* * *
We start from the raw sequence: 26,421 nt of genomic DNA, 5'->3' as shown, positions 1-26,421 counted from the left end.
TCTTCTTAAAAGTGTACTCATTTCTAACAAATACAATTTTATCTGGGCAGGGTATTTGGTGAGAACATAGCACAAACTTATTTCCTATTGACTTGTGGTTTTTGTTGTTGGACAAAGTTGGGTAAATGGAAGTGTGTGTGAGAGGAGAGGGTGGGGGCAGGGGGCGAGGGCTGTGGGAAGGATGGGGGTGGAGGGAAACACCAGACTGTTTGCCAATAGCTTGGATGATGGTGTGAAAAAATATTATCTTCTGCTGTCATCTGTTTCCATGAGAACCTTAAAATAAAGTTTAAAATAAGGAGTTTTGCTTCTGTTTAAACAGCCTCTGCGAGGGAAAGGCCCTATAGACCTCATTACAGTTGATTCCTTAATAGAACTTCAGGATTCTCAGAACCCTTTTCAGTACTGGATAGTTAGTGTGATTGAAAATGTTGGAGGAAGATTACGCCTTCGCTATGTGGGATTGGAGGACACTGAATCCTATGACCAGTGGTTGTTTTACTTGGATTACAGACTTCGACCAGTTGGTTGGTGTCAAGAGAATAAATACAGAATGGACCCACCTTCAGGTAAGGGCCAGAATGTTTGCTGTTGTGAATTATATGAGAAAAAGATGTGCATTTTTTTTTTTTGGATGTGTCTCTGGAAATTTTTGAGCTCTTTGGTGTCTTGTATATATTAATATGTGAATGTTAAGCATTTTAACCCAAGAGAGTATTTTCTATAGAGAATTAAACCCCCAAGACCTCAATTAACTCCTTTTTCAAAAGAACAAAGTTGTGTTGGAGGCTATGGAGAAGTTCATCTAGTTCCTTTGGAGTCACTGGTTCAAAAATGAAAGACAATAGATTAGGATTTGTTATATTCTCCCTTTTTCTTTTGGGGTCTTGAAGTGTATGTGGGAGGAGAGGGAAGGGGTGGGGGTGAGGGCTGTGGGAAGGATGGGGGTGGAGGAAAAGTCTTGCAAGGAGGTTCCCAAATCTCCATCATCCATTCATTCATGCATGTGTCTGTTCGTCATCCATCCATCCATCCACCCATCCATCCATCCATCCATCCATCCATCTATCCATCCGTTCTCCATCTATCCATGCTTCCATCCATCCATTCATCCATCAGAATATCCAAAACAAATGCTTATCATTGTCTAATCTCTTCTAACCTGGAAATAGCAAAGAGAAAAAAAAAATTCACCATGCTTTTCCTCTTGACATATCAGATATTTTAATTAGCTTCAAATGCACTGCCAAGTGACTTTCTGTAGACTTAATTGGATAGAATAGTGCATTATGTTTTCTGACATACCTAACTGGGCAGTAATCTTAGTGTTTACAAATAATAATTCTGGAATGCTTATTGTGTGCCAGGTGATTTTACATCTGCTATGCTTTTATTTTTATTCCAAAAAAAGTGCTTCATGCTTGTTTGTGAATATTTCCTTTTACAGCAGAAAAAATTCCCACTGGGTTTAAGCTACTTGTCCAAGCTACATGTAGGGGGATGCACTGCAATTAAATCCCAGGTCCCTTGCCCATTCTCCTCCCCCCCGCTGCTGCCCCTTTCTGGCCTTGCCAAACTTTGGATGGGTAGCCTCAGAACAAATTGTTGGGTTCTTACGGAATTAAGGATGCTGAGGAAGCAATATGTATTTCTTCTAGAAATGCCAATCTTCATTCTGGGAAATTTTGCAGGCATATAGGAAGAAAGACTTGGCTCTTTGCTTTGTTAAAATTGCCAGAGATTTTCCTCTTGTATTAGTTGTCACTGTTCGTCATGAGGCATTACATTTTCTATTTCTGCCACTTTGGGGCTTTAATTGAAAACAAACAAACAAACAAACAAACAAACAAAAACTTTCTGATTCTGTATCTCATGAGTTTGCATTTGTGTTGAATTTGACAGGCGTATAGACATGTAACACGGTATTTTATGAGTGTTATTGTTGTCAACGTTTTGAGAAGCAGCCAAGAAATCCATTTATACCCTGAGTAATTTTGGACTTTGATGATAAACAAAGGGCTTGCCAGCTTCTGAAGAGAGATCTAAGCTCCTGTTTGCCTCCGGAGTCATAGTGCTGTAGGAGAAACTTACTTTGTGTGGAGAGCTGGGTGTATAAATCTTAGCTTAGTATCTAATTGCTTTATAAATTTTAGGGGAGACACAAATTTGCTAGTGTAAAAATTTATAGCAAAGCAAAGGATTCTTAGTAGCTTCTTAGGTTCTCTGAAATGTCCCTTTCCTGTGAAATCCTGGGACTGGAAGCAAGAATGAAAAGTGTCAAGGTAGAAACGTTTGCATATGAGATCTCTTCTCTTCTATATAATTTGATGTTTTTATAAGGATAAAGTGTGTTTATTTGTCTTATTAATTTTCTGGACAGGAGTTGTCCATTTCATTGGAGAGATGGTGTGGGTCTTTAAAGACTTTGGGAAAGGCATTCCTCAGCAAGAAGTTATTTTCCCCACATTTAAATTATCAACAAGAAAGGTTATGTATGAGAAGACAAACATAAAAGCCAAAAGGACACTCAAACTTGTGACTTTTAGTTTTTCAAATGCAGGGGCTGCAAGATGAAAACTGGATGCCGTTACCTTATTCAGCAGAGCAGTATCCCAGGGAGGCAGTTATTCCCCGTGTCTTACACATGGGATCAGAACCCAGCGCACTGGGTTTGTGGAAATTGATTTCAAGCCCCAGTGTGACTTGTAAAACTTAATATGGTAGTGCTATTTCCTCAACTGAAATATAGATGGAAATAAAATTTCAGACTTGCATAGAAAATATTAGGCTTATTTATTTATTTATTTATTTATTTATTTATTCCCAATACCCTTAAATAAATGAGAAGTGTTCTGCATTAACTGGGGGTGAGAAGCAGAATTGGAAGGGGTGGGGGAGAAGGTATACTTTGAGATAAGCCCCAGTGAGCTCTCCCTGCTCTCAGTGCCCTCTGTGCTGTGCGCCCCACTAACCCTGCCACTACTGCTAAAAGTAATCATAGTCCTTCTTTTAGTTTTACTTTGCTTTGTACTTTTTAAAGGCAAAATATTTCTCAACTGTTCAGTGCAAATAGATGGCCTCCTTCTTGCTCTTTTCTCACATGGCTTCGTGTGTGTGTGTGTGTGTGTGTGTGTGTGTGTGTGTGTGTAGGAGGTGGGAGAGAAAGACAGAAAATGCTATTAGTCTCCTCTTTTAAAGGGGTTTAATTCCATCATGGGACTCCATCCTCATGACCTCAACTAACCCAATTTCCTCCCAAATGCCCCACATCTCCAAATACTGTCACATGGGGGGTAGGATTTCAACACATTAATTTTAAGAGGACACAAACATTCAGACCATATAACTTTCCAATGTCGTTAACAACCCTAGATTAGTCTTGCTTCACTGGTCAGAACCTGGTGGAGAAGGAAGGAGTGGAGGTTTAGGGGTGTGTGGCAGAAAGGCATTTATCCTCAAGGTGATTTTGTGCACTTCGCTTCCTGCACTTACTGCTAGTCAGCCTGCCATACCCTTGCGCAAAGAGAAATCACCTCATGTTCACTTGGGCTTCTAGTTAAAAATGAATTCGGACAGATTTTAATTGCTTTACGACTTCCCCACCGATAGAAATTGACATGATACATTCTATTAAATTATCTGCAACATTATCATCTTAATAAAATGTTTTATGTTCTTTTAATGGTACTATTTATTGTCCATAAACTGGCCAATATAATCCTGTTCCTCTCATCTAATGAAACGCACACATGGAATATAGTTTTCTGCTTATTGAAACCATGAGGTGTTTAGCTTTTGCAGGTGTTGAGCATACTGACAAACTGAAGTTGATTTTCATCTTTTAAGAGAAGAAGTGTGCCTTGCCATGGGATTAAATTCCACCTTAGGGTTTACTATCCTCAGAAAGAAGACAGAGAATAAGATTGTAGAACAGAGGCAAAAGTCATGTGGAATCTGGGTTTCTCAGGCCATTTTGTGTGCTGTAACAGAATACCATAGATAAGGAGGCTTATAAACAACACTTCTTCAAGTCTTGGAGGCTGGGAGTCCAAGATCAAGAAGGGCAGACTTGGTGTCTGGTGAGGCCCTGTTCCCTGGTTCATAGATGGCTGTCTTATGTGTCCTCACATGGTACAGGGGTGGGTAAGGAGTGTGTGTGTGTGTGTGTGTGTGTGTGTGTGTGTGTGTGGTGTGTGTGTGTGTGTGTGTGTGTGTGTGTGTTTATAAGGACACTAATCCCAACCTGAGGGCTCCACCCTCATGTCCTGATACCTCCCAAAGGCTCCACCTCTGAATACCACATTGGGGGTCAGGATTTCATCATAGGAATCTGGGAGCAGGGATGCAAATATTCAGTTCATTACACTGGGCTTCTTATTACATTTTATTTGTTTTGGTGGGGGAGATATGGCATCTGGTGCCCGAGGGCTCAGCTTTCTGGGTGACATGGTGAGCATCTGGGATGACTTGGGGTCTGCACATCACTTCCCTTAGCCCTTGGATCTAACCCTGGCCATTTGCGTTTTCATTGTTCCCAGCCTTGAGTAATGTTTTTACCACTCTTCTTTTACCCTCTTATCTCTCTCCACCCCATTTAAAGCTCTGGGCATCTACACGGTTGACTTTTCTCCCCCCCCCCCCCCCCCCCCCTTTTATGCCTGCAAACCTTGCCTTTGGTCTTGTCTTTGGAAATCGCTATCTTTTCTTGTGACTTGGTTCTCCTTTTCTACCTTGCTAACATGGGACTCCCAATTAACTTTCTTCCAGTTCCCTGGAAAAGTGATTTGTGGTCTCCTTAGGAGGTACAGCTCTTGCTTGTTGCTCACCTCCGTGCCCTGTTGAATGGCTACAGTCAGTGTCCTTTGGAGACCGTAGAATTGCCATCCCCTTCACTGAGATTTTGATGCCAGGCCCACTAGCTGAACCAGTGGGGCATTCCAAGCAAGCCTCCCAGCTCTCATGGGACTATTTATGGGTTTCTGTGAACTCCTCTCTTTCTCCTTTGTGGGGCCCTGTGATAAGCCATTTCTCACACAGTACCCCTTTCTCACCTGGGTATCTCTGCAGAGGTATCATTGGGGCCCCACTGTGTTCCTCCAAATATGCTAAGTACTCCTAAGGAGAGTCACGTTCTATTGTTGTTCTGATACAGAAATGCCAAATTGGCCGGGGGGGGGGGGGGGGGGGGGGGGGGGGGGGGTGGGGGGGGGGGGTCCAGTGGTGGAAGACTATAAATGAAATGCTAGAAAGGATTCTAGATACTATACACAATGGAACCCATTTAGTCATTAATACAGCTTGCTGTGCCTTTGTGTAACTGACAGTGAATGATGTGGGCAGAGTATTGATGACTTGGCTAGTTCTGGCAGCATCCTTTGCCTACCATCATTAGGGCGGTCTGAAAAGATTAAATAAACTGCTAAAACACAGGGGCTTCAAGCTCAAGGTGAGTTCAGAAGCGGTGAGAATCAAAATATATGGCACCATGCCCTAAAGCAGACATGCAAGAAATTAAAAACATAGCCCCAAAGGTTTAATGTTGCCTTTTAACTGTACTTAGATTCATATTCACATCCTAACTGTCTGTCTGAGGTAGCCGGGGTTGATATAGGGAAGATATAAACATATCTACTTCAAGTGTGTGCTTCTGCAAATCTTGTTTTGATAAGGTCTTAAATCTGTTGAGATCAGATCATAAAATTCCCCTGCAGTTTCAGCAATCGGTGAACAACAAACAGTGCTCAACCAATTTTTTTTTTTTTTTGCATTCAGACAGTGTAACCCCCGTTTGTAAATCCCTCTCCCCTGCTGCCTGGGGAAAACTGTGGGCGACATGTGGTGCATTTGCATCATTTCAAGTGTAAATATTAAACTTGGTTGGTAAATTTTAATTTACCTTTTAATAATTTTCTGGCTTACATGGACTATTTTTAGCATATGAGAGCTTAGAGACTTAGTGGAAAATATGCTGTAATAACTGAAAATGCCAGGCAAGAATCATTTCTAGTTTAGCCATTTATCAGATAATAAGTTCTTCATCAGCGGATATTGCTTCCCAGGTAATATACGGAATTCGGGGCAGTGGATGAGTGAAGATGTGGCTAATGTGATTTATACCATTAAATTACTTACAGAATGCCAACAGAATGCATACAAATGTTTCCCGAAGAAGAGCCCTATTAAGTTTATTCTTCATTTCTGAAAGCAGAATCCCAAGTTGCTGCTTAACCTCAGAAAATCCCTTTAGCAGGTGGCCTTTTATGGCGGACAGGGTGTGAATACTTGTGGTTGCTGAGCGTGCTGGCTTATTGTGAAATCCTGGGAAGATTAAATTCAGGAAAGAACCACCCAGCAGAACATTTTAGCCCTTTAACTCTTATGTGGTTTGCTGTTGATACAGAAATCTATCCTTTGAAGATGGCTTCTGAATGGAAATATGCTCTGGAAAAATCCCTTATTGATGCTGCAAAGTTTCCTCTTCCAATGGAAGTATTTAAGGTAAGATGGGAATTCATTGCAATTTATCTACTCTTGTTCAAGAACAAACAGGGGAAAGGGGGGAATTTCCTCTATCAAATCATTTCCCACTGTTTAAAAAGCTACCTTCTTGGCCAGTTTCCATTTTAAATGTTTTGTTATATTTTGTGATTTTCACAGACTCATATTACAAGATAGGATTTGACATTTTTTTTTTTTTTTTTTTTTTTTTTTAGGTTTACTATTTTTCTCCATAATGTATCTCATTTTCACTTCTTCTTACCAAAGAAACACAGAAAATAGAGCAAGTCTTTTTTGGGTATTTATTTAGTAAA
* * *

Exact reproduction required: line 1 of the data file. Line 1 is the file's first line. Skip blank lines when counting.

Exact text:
We start from the raw sequence: 26,421 nt of genomic DNA, 5'->3' as shown, positions 1-26,421 counted from the left end.